Kid Trips and Punches Hole in $1.5M Painting


Painting

Of all the boo-boos 2015 has seen so far, we think this one could be one of the most expensive.

According to a short 27-second footage, a young Taiwanese boy followed a museum tour group of the exhibit “The Face of Leonardo, Images of a Genius”, holding a what looks like a can of fizzy pop. Let’s try to not hold that against him right now, because things are about to get worse. He makes a misstep, stumbles, holds out a hand to support himself, and promptly punches a fist-sized hole into a 17th century Paolo Porpora oil painting “Flowers“.

Uh-oh.

The kid plays it cool, looks around, and is guided away from the painting. No big deal.

Museum staff immediately approached the scene and asked everyone to stay calm and keep together in an orderly fashion. We’re pretty sure that the caretakers and curators were internally screaming.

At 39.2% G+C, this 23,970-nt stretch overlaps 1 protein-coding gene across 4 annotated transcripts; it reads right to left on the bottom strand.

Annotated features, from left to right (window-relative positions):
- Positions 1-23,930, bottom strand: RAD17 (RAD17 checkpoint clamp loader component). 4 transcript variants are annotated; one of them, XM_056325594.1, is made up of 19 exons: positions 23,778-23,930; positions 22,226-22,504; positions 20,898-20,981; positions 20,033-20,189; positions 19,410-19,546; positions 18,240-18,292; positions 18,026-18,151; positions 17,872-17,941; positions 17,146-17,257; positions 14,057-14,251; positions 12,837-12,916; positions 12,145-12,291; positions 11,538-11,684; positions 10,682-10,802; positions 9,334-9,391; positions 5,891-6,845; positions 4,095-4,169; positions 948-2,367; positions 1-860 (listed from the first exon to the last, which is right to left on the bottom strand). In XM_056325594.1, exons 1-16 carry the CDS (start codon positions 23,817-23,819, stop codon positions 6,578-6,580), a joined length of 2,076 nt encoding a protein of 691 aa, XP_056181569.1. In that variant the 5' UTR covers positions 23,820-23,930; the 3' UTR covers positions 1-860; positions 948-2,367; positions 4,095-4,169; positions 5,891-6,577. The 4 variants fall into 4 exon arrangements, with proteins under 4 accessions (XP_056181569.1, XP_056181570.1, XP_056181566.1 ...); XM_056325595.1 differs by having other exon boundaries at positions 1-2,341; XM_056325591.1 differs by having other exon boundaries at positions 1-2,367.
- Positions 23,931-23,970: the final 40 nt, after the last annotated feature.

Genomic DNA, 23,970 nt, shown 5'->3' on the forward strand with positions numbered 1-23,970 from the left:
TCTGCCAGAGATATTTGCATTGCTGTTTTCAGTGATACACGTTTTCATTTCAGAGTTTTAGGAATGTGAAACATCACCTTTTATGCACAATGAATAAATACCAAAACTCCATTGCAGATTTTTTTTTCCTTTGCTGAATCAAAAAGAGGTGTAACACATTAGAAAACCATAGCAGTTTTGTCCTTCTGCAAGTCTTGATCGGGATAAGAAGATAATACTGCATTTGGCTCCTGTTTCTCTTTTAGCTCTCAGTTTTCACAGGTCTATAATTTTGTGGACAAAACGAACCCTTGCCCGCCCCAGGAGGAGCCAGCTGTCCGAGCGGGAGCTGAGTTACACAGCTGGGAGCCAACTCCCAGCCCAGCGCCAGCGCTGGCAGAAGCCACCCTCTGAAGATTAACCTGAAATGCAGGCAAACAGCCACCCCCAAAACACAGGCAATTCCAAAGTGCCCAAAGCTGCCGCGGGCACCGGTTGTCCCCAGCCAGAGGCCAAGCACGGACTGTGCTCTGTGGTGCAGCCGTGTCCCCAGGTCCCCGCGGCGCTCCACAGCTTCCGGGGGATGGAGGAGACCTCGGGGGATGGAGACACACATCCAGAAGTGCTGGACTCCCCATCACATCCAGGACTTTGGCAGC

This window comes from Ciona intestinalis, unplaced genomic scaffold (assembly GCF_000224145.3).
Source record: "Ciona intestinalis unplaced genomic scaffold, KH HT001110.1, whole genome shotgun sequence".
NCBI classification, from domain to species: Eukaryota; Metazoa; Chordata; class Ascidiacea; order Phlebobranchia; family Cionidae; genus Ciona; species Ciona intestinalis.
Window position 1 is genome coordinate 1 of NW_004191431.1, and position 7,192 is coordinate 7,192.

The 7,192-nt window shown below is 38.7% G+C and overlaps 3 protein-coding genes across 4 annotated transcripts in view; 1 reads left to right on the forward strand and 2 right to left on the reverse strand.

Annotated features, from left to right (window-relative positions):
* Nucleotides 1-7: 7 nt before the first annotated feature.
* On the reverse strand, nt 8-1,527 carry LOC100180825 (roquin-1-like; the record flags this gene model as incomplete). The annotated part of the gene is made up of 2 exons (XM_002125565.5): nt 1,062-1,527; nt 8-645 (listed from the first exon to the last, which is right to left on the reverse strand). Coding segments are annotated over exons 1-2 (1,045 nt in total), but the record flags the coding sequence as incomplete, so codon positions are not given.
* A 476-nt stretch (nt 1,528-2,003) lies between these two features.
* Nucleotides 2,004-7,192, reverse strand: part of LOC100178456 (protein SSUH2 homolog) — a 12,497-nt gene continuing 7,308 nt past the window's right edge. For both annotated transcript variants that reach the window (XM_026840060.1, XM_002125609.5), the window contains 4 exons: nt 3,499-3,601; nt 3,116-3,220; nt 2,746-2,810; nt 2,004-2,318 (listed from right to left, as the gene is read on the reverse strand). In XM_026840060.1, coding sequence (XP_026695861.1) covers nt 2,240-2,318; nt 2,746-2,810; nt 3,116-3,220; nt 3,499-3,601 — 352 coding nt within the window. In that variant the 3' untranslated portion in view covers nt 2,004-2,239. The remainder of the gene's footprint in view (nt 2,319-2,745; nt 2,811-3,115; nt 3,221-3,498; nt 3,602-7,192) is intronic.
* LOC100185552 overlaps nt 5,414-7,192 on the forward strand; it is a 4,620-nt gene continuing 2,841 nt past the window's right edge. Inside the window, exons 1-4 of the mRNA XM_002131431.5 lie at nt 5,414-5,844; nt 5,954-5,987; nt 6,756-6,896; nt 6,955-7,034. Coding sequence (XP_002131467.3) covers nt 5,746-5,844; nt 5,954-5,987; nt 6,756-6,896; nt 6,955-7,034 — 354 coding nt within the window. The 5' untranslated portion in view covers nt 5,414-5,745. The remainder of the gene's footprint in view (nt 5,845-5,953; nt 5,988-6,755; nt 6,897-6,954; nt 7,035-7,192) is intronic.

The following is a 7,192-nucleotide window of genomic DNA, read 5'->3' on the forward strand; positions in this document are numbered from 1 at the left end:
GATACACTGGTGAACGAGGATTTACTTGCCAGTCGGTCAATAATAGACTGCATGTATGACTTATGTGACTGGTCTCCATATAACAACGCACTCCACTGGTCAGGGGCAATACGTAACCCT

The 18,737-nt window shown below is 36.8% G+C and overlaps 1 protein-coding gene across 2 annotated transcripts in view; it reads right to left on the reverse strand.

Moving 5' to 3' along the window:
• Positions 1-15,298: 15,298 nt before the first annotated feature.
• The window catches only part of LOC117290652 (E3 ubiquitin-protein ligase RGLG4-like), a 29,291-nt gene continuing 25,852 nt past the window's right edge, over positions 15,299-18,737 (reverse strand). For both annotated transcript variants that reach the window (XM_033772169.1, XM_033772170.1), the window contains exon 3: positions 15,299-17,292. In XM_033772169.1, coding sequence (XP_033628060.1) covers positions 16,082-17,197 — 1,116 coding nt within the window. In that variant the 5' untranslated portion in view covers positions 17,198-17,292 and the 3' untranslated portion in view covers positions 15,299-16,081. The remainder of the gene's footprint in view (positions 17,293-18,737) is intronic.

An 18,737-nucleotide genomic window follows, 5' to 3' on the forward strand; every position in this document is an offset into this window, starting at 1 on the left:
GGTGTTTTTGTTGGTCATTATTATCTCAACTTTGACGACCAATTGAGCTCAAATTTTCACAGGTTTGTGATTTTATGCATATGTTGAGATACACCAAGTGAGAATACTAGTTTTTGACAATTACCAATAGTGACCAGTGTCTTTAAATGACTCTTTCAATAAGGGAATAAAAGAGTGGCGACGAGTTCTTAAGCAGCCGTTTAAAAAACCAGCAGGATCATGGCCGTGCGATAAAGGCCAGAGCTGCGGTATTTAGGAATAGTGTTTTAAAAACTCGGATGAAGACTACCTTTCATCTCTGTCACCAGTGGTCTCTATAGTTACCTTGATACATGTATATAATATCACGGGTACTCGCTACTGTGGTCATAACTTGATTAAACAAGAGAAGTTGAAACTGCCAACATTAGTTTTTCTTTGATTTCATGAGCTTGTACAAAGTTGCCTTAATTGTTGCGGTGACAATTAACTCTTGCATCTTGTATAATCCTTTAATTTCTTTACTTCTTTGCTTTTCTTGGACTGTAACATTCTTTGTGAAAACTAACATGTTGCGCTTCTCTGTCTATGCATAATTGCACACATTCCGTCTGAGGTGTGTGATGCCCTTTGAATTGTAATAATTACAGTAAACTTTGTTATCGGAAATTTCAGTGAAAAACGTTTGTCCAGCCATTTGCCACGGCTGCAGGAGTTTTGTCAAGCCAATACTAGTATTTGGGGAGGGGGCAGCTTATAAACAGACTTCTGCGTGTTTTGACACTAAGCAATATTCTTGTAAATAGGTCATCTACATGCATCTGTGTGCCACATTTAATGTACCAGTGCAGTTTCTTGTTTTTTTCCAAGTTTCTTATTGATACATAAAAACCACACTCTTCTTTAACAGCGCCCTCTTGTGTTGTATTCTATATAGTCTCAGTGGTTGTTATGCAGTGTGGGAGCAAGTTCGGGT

The painting itself stands at 200 centimeters tall, is around 350 years old, and is priced at $1.5 million US dollars.

We would, too.
We would be internally screaming, too.

Andrea Rossi, the curator of the exhibit, was shocked to hear of the accident, and is discussing plans to have the painting restored in Taiwan within the week before shipping it back to Italy.

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At present, it’s reported the boy feels very nervous about the accident — perhaps he now has a clearer understanding of the gravity of the situation — but Rossi asks that the boy not be blamed, and that his family not be asked to pay for the cost of the restoration. Instead, Rossi calls on the painting’s insurance company to cover the cost of the repairs and to compensate the art piece’s owner for the damage.

“All 55 paintings in the venue are authentic pieces and they are very rare and precious. Once these works are damaged, they are permanently damaged…we hope that everyone can protect these precious artworks with us,” TST Art of Discovery said on the Facebook page of the exhibit.

This is the first time a valuable painting on loan to Taiwan has incurred a grave level of damage.

Exhibit staff and tour guides recommend standing 80 centimeters away from the art pieces for safety.

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Jonette

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